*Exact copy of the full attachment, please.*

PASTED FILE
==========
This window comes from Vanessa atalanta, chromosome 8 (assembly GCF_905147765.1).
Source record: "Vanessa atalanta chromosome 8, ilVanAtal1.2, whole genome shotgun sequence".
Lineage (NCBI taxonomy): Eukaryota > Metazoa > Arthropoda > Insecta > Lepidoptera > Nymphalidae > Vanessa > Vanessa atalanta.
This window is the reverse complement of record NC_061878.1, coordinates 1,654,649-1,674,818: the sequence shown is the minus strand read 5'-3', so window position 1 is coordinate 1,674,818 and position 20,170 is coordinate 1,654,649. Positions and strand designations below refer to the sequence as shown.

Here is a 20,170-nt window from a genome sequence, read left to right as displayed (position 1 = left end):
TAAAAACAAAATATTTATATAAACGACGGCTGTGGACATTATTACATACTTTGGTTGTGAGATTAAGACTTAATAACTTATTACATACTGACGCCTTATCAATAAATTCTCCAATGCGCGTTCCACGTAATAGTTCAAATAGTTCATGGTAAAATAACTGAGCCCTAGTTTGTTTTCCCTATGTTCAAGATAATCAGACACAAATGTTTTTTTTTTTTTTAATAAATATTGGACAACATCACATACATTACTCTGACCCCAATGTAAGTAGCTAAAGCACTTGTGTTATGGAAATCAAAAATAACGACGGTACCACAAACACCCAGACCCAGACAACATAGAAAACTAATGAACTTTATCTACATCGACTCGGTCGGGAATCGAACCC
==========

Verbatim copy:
This window comes from Vanessa atalanta, chromosome 8 (assembly GCF_905147765.1).
Source record: "Vanessa atalanta chromosome 8, ilVanAtal1.2, whole genome shotgun sequence".
Lineage (NCBI taxonomy): Eukaryota > Metazoa > Arthropoda > Insecta > Lepidoptera > Nymphalidae > Vanessa > Vanessa atalanta.
This window is the reverse complement of record NC_061878.1, coordinates 1,654,649-1,674,818: the sequence shown is the minus strand read 5'-3', so window position 1 is coordinate 1,674,818 and position 20,170 is coordinate 1,654,649. Positions and strand designations below refer to the sequence as shown.

Here is a 20,170-nt window from a genome sequence, read left to right as displayed (position 1 = left end):
TAAAAACAAAATATTTATATAAACGACGGCTGTGGACATTATTACATACTTTGGTTGTGAGATTAAGACTTAATAACTTATTACATACTGACGCCTTATCAATAAATTCTCCAATGCGCGTTCCACGTAATAGTTCAAATAGTTCATGGTAAAATAACTGAGCCCTAGTTTGTTTTCCCTATGTTCAAGATAATCAGACACAAATGTTTTTTTTTTTTTTAATAAATATTGGACAACATCACATACATTACTCTGACCCCAATGTAAGTAGCTAAAGCACTTGTGTTATGGAAATCAAAAATAACGACGGTACCACAAACACCCAGACCCAGACAACATAGAAAACTAATGAACTTTATCTACATCGACTCGGTCGGGAATCGAACCC